Barrelin’ Ahead: Mira Costa’s Noah Collins commands respect in his first South Bay Surf League season

surf

Noah Collins stalling for the barrel at the Hermosa pier this winter. Photo by Brad Jacobson (CivicCouch.com)

Everyone involved with the South Bay High School Surf League is talking about Noah Collins. They say the Mira Costa High freshman is better than Costa alum Dayton Silva, currently the number one ranked college surfer in the NSSA. He’s being compared to Palos Verdes High alum Alex Gray, an alternate to this year’s Quiksilver Eddie Aikau Big Wave Invitational.

At 5-foot-4, 120 pounds, the 15-year-old goofy-footer looks like Hawaiian pro Derek Ho. Collins lives in Manhattan Beach and surfs everyday, no matter what the waves are like. His favorite local spots are 26th Street and Rosecrans where he and fellow Costa team members Cody Stamos, Kyle Brown and Wyatt Boyd work on their progressive styles.

“We always work on something radical for the next contest. We love pushing each other to see who gets the longest tube ride or the highest air,” Collins said.

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Noah Collins and dad George show off Noah’s swag after he won the South Bay Board Riders Club 14 and under division last winter. Photo by Mike BalzerNoah Collins. Photo by Mike BalzerNoah and his father George at the SBBRC contest. Noah Collins stalling for the barrel at the Hermosa pier this winter. Photo by Brad Jacobson (CivicCouch.com)Noah Collins copying Mike Purpus' roundhouse cutback.Noah Collins buries the rail while baring his fins. Photo by Brad Jacobson (CivicCouch.com)Noah Collins in his favorite position.x61

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His favorite not so local spot is Trestles.

“Lower Trestles suits my style. You can do all the maneuvers on every wave. I know all the local kids from San Clemente and Huntington Beach that are there when the waves are good,” he says.

Collins rides 5-foot-3 and 5-foot-5 surfboards made by Roberts in Ventura. He’s already sponsored by Body Glove, Spyder, Free Style Watches, Sanuk Shoes, Waterman’s Sun Screen, Sector 9 Skateboards, Waxy Wax and Dakine.

Collins started surfing when he was nine when his dad George took him out at Waikiki Beach on a 9-foot-4 Willie Grace Surfboard.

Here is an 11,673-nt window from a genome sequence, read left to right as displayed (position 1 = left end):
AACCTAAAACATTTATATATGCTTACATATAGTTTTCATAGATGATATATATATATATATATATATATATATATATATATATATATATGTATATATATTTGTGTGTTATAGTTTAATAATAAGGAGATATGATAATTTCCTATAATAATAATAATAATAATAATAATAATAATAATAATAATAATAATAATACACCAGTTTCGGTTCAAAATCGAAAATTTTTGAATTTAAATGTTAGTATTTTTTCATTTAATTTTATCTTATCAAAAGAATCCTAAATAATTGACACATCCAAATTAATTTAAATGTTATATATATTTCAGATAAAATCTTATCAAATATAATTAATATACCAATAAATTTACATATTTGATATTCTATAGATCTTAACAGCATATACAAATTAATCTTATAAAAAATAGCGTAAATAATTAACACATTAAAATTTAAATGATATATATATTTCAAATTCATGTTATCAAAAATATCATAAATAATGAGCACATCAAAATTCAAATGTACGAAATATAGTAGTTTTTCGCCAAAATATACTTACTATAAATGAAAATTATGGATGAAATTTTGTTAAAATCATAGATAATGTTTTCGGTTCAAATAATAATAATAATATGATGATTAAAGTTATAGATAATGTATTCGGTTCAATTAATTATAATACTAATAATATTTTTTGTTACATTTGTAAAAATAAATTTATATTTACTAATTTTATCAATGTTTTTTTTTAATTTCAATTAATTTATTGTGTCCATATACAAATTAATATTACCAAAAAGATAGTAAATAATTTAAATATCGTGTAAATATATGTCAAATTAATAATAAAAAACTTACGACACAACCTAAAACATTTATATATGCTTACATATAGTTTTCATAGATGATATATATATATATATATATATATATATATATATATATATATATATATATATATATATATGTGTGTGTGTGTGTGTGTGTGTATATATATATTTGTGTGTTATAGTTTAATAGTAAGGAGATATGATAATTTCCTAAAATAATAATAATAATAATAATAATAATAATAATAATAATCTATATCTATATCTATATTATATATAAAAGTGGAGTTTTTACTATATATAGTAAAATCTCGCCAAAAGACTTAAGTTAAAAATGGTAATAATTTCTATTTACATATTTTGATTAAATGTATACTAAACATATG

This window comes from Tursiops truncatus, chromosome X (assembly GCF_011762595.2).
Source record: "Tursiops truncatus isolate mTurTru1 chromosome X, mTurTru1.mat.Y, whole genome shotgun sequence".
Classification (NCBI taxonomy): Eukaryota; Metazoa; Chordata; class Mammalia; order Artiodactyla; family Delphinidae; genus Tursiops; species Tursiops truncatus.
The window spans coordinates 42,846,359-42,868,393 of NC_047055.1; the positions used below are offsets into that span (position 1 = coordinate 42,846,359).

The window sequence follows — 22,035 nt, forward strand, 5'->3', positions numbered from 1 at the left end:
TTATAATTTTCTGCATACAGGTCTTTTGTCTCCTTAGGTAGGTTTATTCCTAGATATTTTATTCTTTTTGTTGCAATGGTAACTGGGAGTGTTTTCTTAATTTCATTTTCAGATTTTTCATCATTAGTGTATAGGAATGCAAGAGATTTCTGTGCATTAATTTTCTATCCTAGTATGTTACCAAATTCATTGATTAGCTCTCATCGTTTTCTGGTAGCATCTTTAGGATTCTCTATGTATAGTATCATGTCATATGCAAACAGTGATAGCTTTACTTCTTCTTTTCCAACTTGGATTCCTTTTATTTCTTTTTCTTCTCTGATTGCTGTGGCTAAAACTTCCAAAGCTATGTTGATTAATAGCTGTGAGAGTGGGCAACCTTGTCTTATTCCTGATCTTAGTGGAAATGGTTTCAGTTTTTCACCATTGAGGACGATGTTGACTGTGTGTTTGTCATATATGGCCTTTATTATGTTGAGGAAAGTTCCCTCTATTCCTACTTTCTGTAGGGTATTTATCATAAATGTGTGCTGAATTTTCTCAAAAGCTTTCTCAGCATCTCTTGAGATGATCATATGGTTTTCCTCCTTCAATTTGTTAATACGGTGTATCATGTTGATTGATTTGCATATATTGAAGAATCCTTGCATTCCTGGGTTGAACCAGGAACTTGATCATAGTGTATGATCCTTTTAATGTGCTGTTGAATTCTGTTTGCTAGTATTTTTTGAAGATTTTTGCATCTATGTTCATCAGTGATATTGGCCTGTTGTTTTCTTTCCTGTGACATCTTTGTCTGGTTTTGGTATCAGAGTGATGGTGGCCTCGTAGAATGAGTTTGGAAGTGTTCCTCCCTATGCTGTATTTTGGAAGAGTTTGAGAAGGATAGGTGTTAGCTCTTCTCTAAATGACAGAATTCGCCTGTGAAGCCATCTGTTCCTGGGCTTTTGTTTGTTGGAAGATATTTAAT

“I didn’t like surfing very much. I rode a body board for awhile before jumping on a big, ugly, green soft top of my very own at El Porto,” he said.

His indifference to the sport turned to enthusiasm when he discovered it came naturally to him. At 12, he was surfing in the NSSA Explorers Surfing Championships at Church’s, next to Lower Trestles. Since then Noah has been a consistent WSA finalist up and down the coast. Last summer, he won the South Bay Boardriders Club contest series 14-and-under division.

In his spare time, he skateboards and snowboards.

“After his homework is done,” his father interjected.

Collins said his local influences include Body Glove team riders Matt Pagen and Dane Zaun, Spyder’s Chris Browan, and fellow Mustang Kelly Zaun. He likes surfing around them, trying to match their airs, carves, cutbacks and tube rides.

Among the top ranked pros, his influences include CJ Hobgood, whose fluid style he admires, and Taj Burrow for his power surfing.

In the high school contests, Collins always looks for the big, semi close-out tube. He strives to get deeper than anyone else and still get spit out. He said making a long tube ride is 20 percent skill, 30 percent just hanging on and 50 percent luck. When the tube isn’t an option, he’s usually setting his rail deep in the face while carving so deep that his tail slides into the rest of his turn.

Collins has surfed Hawaii and gotten good waves in Costa Rica and Mexico’s Cabo San Lucas. Next, he wants to surf Bali, Fiji and the Galapagos Islands. “I’ve seen some sick shots of some awesome left barrels there,” he said.

His natural skills, notwithstanding, he’s learned the ocean demands respect.

One day, during the big winter swells of 2010, he paddled out at El Porto.

“It was a cold, overcast, drizzly day in January and the locals couldn’t believe I was in the water trying to make it out. The shore break was 6-foot and almost impossible to get through. The current in the middle, between the shore break and the outside, was like the Colorado Rapids. It dragged me all over the place, but after 20 minutes of paddling I thought I was going to finally make it out, right behind local surfer Edger Barroga. Then a 12-foot set popped up. Edgar shifted gears leaving me in his wake. I barely scratched over the first two monsters, but the third one caught me with no place to go.

“I was a fool to try and duck-dive. It just made things worse. I got tossed around like a rag doll in a washing machine, using up all my air. My board was tomb-stoning and my leash was stretched to the limit. I climbed up to the surface to see a relieved Edgar and a bigger wave behind us. Edgar said the wave was over 13 feet. I just swam to the bottom leaving my board at the surface. When I finally came up I was halfway to the beach. I left the water looking like a half drowned cat that somebody threw in the swimming pool.”

I asked Noah what his favorite surfing maneuver is. He said it’s the roundhouse cutback. “It’s two maneuvers in one. It’s a radical back to the tube cutback with a backside roller coaster on the end,” he said.

“You’re just saying that because I invented it,” I said to him.

His big brown eyes lit up.

“Wait a minute, you invented the roundhouse?”

Noah’s dad George smiled and said “Yes he did.”

George used to surf with my Hot Lips team in front of Doc’s in the early ‘70s.

Mike Purpus was a former world ranked professional surfer and a South Bay Surf League judge.



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